Today in Sports History: October 15th

10/15/1981 - Krazy George invents the Wave

If you are like me, you probably thought that the "Wave" was something that humans eventually stumbled on, like hitchhiking or bathing, and that it couldn't be invented. Well you'd be wrong, because "Krazy" George Harrison apparently started the Wave at an Oakland A's playoff game in 1981.

Krazy George, who often referred to himself as "the world's sexiest professional cheerleader," thought of the cheer and needed a capacity crowd to test it out. In Game 3 of the American League Championship Series between the A's and Yankees, George started the motion to the audience, who in turn completed the first ever Wave around the stadium. The cheer became a major staple of sporting events in the 1980's, and although the fad wore out by the 90's, and it can still be seen in the stands today (usually at a game where there isn't much excitement going on).

For years, Harrison had to compete with the University of Washington, who claimed that they had invented the Wave. It would take years and years, but upon realizing that George first maneuvered the cheer a few weeks before it was seen at the university, Washington finally relented and admitted that Krazy George was the inventor of the Wave. They did maintain though they were the school that made it popular.

10/15/2005 - Bush Push highlights USC win

Before Notre Dame dipped into mediocrity, it was always a huge deal whenever they played prominent universities, and as such, the hype was insane when major rivals USC and Notre Dame faced each other in October 2005. The #9 Fighting Irish, 4-1 under new coach Charlie Weis (the one loss being an overtime defeat to Michigan State) went up against #1 USC, who was riding a 27-game winning streak and two consecutive national titles on their back. As the Irish came out donning their seldom-worn green jerseys, nobody envisioned the expectations to be exceeded. As it turns out, both teams played one of the most thrilling games in college football history.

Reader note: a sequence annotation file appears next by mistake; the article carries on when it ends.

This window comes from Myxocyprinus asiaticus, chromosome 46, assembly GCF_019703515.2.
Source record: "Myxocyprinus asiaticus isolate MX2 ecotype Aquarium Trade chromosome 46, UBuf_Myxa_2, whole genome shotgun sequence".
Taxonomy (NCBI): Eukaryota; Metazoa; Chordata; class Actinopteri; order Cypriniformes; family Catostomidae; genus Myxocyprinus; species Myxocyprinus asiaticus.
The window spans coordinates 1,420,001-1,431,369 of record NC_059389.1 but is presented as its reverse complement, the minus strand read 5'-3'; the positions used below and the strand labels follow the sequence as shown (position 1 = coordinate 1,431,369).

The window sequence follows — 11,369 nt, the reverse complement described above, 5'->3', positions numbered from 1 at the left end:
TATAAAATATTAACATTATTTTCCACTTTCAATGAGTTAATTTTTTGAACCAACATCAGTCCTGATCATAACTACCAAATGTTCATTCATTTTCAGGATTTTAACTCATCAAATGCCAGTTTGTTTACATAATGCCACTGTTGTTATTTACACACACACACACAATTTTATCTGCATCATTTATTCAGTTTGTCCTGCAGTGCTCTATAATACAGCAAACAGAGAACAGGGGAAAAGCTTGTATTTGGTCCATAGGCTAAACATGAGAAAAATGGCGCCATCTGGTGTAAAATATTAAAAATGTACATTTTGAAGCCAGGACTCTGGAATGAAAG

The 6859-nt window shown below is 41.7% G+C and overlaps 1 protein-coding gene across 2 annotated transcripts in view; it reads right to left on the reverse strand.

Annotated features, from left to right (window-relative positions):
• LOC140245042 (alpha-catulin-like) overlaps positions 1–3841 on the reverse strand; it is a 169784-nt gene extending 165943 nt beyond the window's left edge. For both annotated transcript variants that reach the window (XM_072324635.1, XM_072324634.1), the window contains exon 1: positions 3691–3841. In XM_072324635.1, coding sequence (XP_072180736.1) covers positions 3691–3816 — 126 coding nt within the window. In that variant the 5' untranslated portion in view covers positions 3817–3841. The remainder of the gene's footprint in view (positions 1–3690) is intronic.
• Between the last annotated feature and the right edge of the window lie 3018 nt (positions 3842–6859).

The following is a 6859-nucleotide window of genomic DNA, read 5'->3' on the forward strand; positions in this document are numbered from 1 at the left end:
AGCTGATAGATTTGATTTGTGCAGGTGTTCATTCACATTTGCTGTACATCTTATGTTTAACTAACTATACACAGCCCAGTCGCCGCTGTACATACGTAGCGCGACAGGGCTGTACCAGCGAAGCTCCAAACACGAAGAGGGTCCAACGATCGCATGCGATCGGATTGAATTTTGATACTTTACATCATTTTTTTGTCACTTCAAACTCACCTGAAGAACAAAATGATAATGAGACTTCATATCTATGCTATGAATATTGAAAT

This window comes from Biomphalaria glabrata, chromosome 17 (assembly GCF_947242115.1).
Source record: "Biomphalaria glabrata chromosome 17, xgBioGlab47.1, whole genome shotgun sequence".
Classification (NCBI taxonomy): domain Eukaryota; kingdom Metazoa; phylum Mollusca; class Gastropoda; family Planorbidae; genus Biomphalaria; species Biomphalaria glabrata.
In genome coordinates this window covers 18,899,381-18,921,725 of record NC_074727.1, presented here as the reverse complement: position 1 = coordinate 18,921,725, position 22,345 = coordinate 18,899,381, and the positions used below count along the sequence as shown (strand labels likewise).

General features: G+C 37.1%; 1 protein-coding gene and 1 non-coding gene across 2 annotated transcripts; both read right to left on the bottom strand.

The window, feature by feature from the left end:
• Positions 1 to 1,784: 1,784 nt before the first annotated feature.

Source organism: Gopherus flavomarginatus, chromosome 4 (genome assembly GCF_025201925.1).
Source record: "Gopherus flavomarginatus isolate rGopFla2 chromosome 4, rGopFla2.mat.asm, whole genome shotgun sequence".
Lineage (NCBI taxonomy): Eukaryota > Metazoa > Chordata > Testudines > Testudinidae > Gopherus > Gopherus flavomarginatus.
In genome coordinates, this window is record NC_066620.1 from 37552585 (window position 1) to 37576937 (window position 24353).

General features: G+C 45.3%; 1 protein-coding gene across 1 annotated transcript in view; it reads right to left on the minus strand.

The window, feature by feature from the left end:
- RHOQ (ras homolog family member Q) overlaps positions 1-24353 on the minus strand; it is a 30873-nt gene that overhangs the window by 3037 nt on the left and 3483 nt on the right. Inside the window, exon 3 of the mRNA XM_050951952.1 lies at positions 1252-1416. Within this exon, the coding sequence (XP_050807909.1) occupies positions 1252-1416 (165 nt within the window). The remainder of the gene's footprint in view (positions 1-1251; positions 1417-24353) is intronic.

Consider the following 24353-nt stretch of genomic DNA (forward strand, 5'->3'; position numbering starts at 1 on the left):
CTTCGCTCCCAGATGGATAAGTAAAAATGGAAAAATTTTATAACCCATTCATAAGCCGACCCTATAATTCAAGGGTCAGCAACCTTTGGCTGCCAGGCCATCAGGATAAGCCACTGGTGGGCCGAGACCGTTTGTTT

USC came out punching with a 14-7 advantage after one period, thanks to touchdowns from the halfback duo of LenDale White and Reggie Bush. Brady Quinn tied the game in the second stanza with a 32-yarder to wide receiver Jeff Samardzija (who would forgo the NFL draft for an MLB pitching career). All-American safety/punt returner Tom Zbikowski gave the Irish the lead on their next possession with a 60-yard punt return. (Incidentally, Zbikowski also turned down professional football to go into boxing.)

The tense game entered the 4th quarter tied at 21. Notre Dame kicker D.J. Fitzpatrick converted from 32 yards to give them the lead, yet missed a 34-yarder on the next drive that wound up being crucial. Bush completed a 9-yard run to make it 28-24 Trojans near the 5-minute mark. Bush’s three touchdowns and 252 all-purpose yards elevated his Heisman claims, though his best moment had to occur.